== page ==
Solving conflicts, getting freedom

conflictYes, freedom.

From me, freedom comes from inside, from one single piece of mindset:

The lack of need to prove. Anything.

Imagine yourself in the most free moment of your life. You were probably pretty happy back then. And you were not tied to anything. Because, you know what? When you’re driving yourself to prove something, you give that thing (or person) power over you. You tie yourself to them, without realizing it.

One of the first things I learned when training to be a coach was to suspend my judgment. It’s damn hard to do, because we’re used to stereotypes, placing labels and somehow wanting to squeeze everyone in our narrow frame of mind. But, somewhere along the line, by striving not to judge others, to give them the ok-ness of their own frame, I also became free-er. I’m saying free-er, because, well, I think we’re never quite fully free. If you are, please drop me an email – I might want to take an apprenticeship.

So I’m surprised when I see people not wanting to let go of their frame of reference. For example, letting go of judgment helps tremendously in case of conflicts. I should know, I have a talent of arguing with people I love most.

So, how does suspending judgment work, in anger/conflict management?

1. Drop the need to prove.

You can’t get at ease with the other person(s) if you retain the need to prove – the anger will stick to that.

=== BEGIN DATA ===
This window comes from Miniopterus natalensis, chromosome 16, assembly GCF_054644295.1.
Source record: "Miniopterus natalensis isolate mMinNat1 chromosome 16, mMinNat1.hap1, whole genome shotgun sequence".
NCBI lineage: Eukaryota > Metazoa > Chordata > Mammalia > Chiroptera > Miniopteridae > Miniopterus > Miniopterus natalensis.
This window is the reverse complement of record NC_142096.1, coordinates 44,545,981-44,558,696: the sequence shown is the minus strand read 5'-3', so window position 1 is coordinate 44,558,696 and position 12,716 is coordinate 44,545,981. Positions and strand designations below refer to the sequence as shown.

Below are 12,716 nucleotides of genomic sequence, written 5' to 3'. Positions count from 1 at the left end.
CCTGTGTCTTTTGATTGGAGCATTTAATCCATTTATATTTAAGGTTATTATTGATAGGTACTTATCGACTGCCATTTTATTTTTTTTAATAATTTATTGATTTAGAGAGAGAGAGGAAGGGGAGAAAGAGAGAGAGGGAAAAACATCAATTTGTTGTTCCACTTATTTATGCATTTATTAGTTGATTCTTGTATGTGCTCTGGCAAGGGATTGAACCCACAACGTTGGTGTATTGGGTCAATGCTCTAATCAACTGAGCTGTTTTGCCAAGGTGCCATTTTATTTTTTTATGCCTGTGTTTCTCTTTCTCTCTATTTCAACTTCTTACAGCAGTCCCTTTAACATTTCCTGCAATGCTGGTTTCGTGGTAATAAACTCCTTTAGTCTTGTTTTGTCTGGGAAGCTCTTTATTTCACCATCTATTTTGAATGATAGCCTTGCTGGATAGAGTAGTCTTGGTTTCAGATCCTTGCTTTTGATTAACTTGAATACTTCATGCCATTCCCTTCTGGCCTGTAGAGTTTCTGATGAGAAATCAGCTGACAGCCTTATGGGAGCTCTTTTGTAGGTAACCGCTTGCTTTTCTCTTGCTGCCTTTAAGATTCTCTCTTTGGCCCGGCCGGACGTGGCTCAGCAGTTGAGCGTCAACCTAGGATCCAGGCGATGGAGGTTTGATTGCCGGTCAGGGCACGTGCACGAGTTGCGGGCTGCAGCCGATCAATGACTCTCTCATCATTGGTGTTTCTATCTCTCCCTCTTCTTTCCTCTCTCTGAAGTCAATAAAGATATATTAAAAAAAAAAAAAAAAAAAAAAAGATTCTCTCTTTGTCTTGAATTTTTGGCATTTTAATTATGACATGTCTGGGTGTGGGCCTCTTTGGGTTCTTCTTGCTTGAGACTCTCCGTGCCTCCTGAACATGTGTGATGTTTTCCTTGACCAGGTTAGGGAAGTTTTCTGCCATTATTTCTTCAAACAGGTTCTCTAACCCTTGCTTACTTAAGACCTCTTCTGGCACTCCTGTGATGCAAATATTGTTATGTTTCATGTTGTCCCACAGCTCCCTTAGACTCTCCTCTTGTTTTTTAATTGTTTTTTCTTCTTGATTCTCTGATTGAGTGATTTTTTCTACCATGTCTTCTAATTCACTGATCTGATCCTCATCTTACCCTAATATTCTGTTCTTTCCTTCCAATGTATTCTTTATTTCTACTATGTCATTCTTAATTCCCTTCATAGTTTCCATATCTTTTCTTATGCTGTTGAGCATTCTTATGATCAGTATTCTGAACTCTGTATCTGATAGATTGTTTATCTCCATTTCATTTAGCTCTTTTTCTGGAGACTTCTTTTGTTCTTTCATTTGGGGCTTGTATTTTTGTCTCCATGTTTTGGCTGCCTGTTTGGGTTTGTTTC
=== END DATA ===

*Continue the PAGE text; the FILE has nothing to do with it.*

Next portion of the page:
The underlying purpose needs to be that of understanding. No, not the “Ok, we’ll get into agreement and THEN I’ll show him/her”. No,  the question here is “What do we BOTH want?”

2. Use “I feel” sentences.

I’m sure you’ve heard this many times before, but probably it’s because it really works. The moment you say “I feel…”, the other person can hardly contradict you.
You probably are upset and want to show to the other person exactly how much he/she hurt you. You probably want to make him/her feel the same, or worse. But for now, stick with the first one.

3. Listen.

Remember the point above? If so, the other person might want to talk as well. If you’re making a case of exposing your anger, you’re not respecting the first point – suspending judgment. We just agreed that it’s not about making your point – it’s not about PROVING anything. It’s about getting to a common ground.

4. Agree on your mistakes. Be humble.

If you got this far, you probably really want to make things work. Listen for reproaches, listen for things you may have done wrong. Acknowledge the facts and know when to say “I’m sorry.” Sometimes, this will be enough.
Most times, though, not.

5. Seek for improvement.

Ask the other person how you can improve – sometimes, the reason for anger is a subtle one – such as the perceived lack of attention. Set boundaries and roles: “Ok, I’m going to take the garbage out each morning, and you bring me flowers every week.”

From experience, the listening part works best…and is the most damn hard thing to do. We’re too used to wanting to make our point, to think that our view is the most important.

When we should remember why we have two ears and just one mouth.

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  • Walter
    September 15, 2010

    Being judgmental is a human characteristic. Unless we become aware of this propensity, we could never really solve any conflict. In the first place, being judgmental means being deaf. :-)

  • Maria
    September 20, 2010

    Thanks Walter! Yes, realizing that our paradigms shape us more than we think, that’s a big mindset change.

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